One inch suspension lift would be the max I'd recommend as far as CV wear, so as it is with the 4" EA82 BYB kit. Vanislru's 4" BYB Kit has the correct strut offset and his camber is proper. He does have the one inch CV deflection angle which does affect its wear - primarily in the front. The additional one inch in the rear setup has little or no affect as the CV deflection angle there is so minimal.
There should be none of this: \ / with any BYB kit. Sincerely, PK.

#20 Vanislru

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Posted 17 May 2005 - 11:50 AM

For clarity, the front strut extensions are offset on the BYB kit to keep correct camber. Even on the 4" strut extensions - On the EA81 we use 4" crossmember blocks, and on the EA82 we use 3" blocks, but those 4" EA82 strut extensions are offset even more for correctness. The advantage of the latter is one inch increased ground clearence. The disadvantage is the potential for increased CV wear.

Using rubber inserts to increase spring (ride) height will change camber, just like cranking the front adjusters on the EA81 springs. As in the Subaru users manual, it is okay for short periods, but will it will cause abnormal wear on the street.

One inch suspension lift would be the max I'd recommend as far as CV wear, so as it is with the 4" EA82 BYB kit. Vanislru's 4" BYB Kit has the correct strut offset and his camber is proper. He does have the one inch CV deflection angle which does affect its wear - primarily in the front. The additional one inch in the rear setup has little or no affect as the CV deflection angle there is so minimal.
There should be none of this: \ / with any BYB kit. Sincerely, PK.

Hey Patrick, thanks I would like to add that I was running rubber spacers in addition to the byb lift kit, and most of the camber issues are related to that increase in ride hieght. The problem I'm running into now is that there is not enough damping provided by my struts, cause when I hit boost my camber goes out the window[in fwd]. This week I'm installing new struts so hopefully that'll deal with a bit of it, and 1/2" of additional spacing to the main cross member under the engine to be sure.
As far as front axle strain goes I've not had any problems with the cv's really I just replaced both that had been on the car since well before the lift. They had alot of miles on them from me and came from a wrecked car with unknown miles. They've held up well when you consider that I'm running a good bit of more power than stock and most of my 4 wheeling is done on rocky bluffs. However with blown boots on both sides and alot of mud in there I replaced them with lifetime warranty fenco jobbers for $150 a side.

#21 Scott in Bellingham

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Posted 17 May 2005 - 04:25 PM

The answer to that question is ZERO, to spite what some companies will have you believe.

this is in reference to the angle of diff correct? now saw if I wanted to angle the diff for clearance is there any modifications you could make , maybe running more oil? maybe replacing the front bearing with a sealed unit?, maybe some how setting up a oiler to feed that front bearing? now this is all under the asumption that its the front bearing that will give am I right? thanks all SJR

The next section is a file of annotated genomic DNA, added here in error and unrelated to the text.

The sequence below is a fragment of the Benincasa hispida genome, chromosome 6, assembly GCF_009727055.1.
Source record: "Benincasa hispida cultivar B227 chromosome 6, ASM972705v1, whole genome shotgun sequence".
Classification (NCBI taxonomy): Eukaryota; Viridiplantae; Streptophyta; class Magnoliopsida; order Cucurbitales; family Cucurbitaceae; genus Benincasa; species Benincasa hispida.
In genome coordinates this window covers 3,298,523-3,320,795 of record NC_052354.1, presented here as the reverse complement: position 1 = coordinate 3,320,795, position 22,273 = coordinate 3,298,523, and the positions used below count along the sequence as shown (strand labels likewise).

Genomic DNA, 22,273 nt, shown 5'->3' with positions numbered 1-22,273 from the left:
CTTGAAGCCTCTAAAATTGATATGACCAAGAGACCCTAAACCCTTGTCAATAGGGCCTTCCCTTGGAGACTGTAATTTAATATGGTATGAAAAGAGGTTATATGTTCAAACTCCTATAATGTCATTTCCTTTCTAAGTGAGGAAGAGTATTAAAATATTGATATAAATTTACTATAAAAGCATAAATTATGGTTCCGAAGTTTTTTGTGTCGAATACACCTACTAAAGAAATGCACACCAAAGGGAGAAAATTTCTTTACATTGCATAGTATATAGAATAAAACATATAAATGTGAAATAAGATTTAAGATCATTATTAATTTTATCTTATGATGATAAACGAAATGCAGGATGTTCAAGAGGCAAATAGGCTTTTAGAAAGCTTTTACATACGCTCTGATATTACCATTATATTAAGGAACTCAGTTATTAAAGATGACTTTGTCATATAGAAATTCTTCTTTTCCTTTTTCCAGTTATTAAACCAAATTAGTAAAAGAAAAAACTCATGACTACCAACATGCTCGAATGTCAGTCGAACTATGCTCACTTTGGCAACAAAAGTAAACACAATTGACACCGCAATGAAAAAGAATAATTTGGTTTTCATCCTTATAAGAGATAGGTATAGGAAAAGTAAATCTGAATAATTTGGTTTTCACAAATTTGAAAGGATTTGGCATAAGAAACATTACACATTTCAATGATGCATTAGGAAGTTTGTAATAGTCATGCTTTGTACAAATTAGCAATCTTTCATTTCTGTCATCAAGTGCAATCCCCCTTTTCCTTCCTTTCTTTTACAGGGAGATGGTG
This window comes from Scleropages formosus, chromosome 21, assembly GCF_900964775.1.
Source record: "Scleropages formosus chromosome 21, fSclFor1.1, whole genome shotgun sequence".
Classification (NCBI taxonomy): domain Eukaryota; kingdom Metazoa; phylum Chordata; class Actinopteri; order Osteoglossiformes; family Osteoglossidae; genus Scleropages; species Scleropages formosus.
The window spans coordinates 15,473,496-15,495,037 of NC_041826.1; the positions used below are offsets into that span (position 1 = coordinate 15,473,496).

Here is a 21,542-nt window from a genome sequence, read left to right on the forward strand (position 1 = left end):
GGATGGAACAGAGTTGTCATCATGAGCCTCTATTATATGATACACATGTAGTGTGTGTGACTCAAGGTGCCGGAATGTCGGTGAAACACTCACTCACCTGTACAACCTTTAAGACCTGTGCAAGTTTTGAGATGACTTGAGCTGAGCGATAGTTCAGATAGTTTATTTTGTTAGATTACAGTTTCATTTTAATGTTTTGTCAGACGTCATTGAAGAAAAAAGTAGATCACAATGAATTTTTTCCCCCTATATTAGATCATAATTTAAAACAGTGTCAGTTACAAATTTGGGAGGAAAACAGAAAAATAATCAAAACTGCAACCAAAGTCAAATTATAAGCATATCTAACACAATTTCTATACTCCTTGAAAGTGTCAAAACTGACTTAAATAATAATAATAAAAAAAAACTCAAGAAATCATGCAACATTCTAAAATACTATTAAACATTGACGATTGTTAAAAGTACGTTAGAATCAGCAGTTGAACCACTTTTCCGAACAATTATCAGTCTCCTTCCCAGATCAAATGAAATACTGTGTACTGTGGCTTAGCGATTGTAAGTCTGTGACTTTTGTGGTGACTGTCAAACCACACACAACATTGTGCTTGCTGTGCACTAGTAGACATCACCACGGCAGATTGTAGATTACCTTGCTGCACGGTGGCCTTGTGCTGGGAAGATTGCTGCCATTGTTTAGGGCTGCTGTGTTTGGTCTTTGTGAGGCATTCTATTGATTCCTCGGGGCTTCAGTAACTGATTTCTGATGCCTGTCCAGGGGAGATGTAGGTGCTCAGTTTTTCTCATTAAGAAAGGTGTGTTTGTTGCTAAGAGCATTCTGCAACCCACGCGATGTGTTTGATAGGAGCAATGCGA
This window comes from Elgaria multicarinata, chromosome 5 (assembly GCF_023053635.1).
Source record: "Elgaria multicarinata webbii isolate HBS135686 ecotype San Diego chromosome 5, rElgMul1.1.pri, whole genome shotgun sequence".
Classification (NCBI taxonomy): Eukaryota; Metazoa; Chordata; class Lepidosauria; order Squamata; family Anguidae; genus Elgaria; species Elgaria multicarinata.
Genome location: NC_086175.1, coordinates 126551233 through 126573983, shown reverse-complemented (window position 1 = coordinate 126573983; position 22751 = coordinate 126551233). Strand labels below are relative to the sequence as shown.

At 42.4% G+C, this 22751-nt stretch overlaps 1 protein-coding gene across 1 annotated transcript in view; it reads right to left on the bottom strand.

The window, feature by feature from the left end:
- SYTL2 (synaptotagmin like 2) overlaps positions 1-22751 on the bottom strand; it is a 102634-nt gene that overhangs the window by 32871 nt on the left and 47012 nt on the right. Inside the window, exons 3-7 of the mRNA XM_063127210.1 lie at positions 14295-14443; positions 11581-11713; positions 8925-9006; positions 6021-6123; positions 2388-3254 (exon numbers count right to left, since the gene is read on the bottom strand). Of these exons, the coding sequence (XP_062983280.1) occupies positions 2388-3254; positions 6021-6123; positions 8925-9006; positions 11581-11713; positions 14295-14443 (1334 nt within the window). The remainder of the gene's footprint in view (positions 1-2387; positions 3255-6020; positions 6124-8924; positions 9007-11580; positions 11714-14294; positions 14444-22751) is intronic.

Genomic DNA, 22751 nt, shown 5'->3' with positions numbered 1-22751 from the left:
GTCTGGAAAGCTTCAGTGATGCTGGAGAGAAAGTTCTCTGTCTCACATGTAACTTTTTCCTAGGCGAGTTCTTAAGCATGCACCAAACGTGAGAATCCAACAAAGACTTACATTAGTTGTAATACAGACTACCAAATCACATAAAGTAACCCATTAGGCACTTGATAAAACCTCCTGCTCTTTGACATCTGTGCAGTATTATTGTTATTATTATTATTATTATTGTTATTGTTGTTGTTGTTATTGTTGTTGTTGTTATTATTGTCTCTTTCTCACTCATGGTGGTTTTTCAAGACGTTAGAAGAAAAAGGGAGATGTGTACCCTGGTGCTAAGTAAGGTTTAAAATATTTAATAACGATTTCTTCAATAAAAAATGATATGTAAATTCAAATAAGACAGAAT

#22 Vanislru

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Posted 17 May 2005 - 04:32 PM

I think the best route as far as the rear diff goes is to have a solid skid plate, removeable of course. Oh yeah and the tallest tires you dare run too.

#23 4x4mudrat

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Posted 17 May 2005 - 08:35 PM

The thought of filling the rear diff up further has also occured to me too, although (a) I haven't tried it, and (B) does overfilling your diff lead to overheating problems?

Maybe you could do an experiment for us SJR?

PS, Off Topic: Bellingham as in Bellingham Washington Sate? With the big-assed mall? Of all the places in the world, I've been there. In fact I attended a family reunion there (no, didn't pick up unfortunately). My family's originally from Chilliwack BC, though more lately of New South Wales Australia.

#24 4x4mudrat

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Posted 17 May 2005 - 08:38 PM

Oh, and I just saw Vanislru you're from Comox Valley? Isn't that near Port Alberni (with the Norske mill)? I was just there in June.

I work in the Pulping Industry myself.

Sorry for the whaaay off topic guys. Just getting homesick...

#25 Vanislru

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Posted 17 May 2005 - 09:12 PM

Oh, and I just saw Vanislru you're from Comox Valley? Isn't that near Port Alberni (with the Norske mill)? I was just there in June.

I work in the Pulping Industry myself.

Sorry for the whaaay off topic guys. Just getting homesick...

Yeah just a bit further up island. I pass through port Alberni alot on my way out surfing at Tofino, worked in the pulp mill a little bit too during a shutdown once. Weathers been great here but we had a lousy winter with ony a 1/5 of the regular snowpack in the mountains, hope there's not much for wildfires this year.